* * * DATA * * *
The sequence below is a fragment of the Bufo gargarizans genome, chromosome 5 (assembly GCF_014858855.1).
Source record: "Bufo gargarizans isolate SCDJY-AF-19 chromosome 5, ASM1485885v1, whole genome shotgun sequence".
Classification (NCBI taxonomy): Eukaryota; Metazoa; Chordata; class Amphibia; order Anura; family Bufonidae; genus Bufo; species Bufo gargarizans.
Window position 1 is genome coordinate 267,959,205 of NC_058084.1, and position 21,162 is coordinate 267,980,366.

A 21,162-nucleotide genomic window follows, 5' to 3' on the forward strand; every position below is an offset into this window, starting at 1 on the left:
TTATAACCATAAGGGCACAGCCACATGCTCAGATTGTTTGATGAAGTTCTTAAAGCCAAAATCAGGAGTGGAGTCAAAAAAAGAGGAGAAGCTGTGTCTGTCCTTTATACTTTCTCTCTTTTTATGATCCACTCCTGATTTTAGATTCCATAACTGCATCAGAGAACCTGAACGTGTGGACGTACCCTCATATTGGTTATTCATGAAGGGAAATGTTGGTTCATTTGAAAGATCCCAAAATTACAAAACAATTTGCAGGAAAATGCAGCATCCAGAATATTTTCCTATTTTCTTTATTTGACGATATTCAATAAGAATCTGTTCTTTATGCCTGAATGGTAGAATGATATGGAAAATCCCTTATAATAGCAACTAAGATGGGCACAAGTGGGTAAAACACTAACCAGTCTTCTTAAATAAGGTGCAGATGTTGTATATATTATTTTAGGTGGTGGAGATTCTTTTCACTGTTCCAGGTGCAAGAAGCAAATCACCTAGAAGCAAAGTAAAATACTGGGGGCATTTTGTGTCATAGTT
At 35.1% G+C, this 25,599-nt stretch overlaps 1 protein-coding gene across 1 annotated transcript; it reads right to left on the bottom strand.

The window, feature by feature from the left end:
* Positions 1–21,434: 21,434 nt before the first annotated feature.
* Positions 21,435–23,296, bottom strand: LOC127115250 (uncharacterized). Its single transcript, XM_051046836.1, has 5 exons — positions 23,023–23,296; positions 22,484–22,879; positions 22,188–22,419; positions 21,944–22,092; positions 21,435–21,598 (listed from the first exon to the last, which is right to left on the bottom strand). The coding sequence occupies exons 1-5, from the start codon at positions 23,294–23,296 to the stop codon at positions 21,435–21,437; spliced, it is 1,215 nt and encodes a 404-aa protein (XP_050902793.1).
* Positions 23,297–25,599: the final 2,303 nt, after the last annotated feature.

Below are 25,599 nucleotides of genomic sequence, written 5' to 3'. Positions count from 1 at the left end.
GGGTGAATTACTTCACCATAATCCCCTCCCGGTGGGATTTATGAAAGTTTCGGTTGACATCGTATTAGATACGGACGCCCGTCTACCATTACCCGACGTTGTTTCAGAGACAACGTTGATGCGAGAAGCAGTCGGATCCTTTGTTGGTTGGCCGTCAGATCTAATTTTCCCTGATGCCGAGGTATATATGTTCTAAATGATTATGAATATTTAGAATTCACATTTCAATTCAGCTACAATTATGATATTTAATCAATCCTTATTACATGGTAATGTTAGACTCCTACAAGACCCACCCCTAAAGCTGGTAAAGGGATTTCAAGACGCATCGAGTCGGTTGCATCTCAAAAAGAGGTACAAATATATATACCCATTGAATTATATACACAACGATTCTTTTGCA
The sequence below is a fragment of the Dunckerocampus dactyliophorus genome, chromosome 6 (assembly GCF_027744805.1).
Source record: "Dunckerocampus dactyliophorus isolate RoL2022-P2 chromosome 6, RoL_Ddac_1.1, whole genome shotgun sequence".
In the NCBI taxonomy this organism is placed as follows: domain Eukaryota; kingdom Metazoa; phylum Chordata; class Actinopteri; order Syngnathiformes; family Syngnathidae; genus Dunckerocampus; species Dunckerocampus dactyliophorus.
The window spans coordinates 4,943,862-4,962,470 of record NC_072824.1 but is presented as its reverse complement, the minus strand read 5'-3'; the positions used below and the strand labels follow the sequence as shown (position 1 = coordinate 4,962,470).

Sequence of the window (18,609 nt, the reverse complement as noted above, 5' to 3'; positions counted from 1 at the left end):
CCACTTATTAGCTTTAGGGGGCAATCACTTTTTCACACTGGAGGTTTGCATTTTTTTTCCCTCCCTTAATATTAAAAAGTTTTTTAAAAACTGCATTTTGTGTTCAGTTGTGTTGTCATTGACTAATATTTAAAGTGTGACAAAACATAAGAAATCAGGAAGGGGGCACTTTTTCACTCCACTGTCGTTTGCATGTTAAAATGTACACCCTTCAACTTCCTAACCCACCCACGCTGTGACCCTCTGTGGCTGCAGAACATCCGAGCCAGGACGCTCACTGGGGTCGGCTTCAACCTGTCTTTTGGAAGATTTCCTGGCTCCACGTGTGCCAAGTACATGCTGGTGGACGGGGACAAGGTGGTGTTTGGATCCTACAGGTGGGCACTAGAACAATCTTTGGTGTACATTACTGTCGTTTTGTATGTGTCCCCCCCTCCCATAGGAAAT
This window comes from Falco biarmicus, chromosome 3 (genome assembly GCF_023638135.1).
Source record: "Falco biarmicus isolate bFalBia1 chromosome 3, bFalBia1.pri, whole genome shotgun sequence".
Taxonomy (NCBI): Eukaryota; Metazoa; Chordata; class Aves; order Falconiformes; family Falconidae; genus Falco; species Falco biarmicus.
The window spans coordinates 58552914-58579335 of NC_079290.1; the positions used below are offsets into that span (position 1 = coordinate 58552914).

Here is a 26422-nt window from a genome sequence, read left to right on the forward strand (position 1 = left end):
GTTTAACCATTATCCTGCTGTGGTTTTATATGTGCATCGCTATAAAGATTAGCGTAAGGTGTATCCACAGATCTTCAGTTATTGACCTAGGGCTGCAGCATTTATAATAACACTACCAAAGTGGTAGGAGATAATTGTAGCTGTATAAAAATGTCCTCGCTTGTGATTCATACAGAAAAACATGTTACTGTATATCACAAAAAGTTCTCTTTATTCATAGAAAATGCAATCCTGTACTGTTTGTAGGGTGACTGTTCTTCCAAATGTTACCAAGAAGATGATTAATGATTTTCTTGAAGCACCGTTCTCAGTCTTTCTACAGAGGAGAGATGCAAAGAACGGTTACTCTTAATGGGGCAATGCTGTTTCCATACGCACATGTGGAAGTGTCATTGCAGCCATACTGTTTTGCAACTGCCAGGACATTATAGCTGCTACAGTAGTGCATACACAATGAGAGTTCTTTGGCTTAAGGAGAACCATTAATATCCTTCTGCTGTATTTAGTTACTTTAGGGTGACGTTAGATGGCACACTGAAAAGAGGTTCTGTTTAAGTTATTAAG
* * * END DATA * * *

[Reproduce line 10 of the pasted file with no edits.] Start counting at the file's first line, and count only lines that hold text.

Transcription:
* Positions 21,435–23,296, bottom strand: LOC127115250 (uncharacterized). Its single transcript, XM_051046836.1, has 5 exons — positions 23,023–23,296; positions 22,484–22,879; positions 22,188–22,419; positions 21,944–22,092; positions 21,435–21,598 (listed from the first exon to the last, which is right to left on the bottom strand). The coding sequence occupies exons 1-5, from the start codon at positions 23,294–23,296 to the stop codon at positions 21,435–21,437; spliced, it is 1,215 nt and encodes a 404-aa protein (XP_050902793.1).